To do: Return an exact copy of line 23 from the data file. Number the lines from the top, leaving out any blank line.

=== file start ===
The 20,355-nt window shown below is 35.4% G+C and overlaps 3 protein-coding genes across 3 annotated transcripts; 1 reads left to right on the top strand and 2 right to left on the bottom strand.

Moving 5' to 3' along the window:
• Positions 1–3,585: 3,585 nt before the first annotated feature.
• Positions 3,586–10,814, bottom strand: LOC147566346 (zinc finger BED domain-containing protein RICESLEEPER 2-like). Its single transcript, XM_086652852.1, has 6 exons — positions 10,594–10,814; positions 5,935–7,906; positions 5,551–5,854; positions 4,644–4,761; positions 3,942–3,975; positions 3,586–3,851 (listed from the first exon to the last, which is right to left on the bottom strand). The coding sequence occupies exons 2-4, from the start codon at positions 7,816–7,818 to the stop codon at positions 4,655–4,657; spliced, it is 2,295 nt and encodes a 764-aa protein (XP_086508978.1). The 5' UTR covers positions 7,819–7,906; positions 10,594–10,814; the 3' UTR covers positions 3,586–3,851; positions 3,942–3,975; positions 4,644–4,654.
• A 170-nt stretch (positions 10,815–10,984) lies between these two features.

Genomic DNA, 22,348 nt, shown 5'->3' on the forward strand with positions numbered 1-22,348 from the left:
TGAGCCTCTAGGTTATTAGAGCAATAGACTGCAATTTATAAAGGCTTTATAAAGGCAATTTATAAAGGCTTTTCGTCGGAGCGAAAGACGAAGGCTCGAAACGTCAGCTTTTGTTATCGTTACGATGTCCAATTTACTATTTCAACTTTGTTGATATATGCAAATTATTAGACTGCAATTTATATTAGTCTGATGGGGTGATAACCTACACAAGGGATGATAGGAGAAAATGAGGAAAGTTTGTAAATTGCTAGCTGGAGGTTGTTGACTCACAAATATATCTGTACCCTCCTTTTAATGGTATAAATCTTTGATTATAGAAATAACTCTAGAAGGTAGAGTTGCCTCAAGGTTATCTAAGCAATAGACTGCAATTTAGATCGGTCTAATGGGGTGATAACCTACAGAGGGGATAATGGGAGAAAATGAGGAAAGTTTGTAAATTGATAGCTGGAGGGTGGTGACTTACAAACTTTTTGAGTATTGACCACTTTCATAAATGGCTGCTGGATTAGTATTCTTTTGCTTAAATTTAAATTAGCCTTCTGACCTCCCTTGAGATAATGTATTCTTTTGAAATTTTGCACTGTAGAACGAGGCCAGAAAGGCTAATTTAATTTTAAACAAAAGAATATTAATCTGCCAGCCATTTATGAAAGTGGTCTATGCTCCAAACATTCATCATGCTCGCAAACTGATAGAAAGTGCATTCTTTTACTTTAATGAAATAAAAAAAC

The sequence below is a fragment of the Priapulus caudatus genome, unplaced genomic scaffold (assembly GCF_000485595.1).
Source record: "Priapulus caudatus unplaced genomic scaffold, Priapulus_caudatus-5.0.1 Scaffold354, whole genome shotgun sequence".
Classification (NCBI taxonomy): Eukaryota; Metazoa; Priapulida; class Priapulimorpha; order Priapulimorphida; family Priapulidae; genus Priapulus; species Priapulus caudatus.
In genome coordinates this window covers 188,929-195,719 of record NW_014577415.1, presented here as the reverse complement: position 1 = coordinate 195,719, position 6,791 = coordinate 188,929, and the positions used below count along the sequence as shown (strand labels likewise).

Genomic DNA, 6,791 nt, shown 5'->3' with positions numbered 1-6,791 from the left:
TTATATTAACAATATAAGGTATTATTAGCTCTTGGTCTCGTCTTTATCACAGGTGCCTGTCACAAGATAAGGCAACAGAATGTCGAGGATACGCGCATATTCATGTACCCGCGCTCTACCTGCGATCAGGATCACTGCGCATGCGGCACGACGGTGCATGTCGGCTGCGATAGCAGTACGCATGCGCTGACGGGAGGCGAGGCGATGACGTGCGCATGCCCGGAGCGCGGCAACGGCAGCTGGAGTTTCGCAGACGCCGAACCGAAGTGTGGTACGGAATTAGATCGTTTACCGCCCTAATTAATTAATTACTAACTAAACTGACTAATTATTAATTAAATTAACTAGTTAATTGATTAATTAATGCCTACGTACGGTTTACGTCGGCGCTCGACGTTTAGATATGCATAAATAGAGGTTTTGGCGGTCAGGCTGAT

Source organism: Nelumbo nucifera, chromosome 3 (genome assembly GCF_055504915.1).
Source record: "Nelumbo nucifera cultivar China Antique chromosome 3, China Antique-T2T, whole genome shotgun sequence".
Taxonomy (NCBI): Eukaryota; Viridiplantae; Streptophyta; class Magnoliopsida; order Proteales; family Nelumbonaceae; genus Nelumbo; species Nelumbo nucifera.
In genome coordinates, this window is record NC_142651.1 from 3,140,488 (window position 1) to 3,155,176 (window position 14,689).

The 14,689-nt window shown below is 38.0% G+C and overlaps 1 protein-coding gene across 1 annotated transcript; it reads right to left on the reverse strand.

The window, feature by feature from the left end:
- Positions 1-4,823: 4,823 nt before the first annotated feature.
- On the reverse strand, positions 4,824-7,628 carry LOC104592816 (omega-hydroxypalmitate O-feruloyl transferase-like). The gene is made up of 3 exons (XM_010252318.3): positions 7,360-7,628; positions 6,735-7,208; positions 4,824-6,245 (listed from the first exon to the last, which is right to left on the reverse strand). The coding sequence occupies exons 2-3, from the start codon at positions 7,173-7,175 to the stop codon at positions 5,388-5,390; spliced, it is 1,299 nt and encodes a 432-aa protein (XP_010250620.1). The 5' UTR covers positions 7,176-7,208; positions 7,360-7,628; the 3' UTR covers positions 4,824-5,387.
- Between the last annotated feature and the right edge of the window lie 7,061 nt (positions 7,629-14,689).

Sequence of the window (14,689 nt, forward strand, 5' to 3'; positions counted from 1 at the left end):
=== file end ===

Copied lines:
Sequence of the window (14,689 nt, forward strand, 5' to 3'; positions counted from 1 at the left end):